- Day 2: Make your macaron shells. They key to the shells is the French meringue. And the key to the French meringue is making sure your sugar syrup reaches 118 degrees C before being added to the whipped egg whites. The meringue is then folded in to the dry ingredients. After folding in the meringue, you must macaronage the mixture. This is essentially when you quickly and forcefully beat the mixture back and forth in the bowl to press all of the air out of the batter. Seriously, don’t be shy.
- Pipe your shells onto an oiled baking sheet covered with parchment paper and let them rest. It is important to oil the sheet before the parchment is added because any little air bubble between the baking sheet and the parchment can cause your macarons to rise unevenly. Then, they need to rest for at least 1.5 – 2 hours. You can tell when the shells are ready because they form a skin on top and your finger will not stick to the shell when touched.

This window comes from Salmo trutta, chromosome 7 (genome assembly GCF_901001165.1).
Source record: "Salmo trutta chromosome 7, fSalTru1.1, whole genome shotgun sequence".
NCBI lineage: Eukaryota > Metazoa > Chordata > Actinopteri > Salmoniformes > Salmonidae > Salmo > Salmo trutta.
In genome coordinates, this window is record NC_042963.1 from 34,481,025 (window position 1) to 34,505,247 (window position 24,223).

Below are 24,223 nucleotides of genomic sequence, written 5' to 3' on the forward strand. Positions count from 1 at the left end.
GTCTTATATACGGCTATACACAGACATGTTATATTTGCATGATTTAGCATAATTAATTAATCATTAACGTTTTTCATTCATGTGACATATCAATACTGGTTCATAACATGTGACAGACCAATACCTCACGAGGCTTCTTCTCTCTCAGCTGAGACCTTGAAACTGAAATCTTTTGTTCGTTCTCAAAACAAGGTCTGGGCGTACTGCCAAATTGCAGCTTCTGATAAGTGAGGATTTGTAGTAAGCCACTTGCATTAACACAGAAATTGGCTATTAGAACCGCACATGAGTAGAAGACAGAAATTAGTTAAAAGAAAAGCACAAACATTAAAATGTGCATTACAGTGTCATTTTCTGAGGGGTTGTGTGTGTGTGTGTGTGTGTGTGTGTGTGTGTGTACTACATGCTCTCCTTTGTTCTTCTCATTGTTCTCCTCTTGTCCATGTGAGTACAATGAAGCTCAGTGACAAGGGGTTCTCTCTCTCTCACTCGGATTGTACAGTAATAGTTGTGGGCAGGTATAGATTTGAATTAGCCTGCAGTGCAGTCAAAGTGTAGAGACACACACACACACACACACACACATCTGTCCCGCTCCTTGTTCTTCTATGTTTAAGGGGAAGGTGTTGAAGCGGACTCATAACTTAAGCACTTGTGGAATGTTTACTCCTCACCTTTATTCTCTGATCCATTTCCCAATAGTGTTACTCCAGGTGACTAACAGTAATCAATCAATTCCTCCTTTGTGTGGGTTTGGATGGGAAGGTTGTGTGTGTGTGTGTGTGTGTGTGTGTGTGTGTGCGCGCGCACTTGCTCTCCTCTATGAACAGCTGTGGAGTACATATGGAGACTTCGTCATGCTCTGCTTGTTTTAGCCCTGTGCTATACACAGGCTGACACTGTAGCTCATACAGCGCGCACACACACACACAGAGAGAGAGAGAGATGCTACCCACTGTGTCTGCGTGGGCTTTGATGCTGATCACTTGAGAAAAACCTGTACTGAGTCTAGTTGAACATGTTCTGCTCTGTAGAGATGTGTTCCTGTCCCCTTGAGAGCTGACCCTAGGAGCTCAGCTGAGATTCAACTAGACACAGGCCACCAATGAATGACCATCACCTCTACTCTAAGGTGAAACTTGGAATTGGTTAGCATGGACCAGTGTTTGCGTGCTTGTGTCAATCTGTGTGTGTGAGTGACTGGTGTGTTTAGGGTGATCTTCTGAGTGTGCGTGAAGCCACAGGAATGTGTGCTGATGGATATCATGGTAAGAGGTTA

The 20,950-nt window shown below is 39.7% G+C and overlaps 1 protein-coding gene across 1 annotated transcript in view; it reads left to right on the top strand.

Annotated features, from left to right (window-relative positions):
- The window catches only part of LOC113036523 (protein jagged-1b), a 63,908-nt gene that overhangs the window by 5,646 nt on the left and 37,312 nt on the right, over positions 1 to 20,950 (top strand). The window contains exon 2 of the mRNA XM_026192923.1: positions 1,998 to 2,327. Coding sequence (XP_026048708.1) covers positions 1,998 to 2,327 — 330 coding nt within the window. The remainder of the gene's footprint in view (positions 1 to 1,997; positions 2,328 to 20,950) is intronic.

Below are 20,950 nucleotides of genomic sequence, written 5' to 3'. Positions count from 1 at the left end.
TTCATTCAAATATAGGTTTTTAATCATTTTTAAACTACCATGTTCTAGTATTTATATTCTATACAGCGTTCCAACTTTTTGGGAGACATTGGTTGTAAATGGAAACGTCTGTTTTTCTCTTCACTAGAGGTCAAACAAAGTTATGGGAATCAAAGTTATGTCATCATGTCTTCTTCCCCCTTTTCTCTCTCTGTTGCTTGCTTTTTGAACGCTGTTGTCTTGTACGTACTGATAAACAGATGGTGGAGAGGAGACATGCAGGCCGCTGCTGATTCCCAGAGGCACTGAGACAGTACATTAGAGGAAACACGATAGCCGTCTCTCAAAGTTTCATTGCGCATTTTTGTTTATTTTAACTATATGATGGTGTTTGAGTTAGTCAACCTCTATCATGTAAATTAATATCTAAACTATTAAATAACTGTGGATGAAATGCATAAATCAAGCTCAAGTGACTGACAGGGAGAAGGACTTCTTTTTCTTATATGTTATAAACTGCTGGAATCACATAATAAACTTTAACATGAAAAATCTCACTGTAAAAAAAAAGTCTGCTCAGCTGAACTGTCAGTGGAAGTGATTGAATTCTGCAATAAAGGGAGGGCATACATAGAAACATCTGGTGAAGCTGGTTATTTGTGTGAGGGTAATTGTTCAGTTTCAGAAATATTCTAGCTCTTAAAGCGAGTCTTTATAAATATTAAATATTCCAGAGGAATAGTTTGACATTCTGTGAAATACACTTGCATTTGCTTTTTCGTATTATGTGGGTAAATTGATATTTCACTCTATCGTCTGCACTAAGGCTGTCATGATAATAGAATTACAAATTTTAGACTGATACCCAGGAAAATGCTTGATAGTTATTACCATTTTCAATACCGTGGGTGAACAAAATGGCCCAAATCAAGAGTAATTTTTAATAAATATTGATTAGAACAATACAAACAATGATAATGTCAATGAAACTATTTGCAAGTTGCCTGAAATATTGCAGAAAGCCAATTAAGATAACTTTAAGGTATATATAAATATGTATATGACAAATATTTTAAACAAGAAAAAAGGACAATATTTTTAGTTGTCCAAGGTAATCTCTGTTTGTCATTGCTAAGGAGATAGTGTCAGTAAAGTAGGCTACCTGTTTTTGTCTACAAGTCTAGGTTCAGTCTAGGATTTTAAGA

After the shells are baked, let them chill for day before filling. Macarons can be filled with anything – buttercream, jam, curd – and it can be sweet or savory! Maggie and I made a classic vanilla bean buttercream that she was using the following day to fill the raspberry shells.
- Because this is a multi-day process, she had previously made strawberry rhubarb macaron shells (omg HEAVEN) and buttercream for us to assemble!
I know that was a TON of information, so let’s hit the key points.
- Don’t try to make macarons in one day. Just don’t.
- Age your egg whites.
- Make sure your sugar syrup reaches 118 degrees C.
- Process your dry ingredients.
- Oil then line your baking sheet – and make it a double.
You can do it!
P.S. You can buy gift boxes of 4 or 6 macarons and I hiiiiighly suggest getting a box with at least one purple one – it’s lavender honey and just phenomenal.
P.P.S. How perfect would a gift box of macarons be for your mom this Sunday?! Maggie sells hers at Lakeview Kitchen and Market and you can find them at farmers markets across the city!